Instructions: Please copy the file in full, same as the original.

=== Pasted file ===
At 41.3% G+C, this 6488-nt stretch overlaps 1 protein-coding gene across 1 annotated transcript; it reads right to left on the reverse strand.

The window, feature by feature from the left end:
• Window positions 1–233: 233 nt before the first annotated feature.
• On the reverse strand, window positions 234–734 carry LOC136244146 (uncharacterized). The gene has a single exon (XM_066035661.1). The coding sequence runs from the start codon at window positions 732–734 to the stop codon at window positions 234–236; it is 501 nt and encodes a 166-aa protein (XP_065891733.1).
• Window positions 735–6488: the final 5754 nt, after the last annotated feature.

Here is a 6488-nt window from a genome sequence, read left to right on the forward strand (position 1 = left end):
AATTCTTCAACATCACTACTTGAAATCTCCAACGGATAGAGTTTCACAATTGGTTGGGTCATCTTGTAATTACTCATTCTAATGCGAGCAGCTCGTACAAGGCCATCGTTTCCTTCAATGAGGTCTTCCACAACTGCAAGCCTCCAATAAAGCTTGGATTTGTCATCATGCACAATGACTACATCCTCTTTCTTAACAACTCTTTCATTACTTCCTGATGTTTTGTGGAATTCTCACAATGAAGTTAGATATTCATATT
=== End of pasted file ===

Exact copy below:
At 41.3% G+C, this 6488-nt stretch overlaps 1 protein-coding gene across 1 annotated transcript; it reads right to left on the reverse strand.

The window, feature by feature from the left end:
• Window positions 1–233: 233 nt before the first annotated feature.
• On the reverse strand, window positions 234–734 carry LOC136244146 (uncharacterized). The gene has a single exon (XM_066035661.1). The coding sequence runs from the start codon at window positions 732–734 to the stop codon at window positions 234–236; it is 501 nt and encodes a 166-aa protein (XP_065891733.1).
• Window positions 735–6488: the final 5754 nt, after the last annotated feature.

Here is a 6488-nt window from a genome sequence, read left to right on the forward strand (position 1 = left end):
AATTCTTCAACATCACTACTTGAAATCTCCAACGGATAGAGTTTCACAATTGGTTGGGTCATCTTGTAATTACTCATTCTAATGCGAGCAGCTCGTACAAGGCCATCGTTTCCTTCAATGAGGTCTTCCACAACTGCAAGCCTCCAATAAAGCTTGGATTTGTCATCATGCACAATGACTACATCCTCTTTCTTAACAACTCTTTCATTACTTCCTGATGTTTTGTGGAATTCTCACAATGAAGTTAGATATTCATATT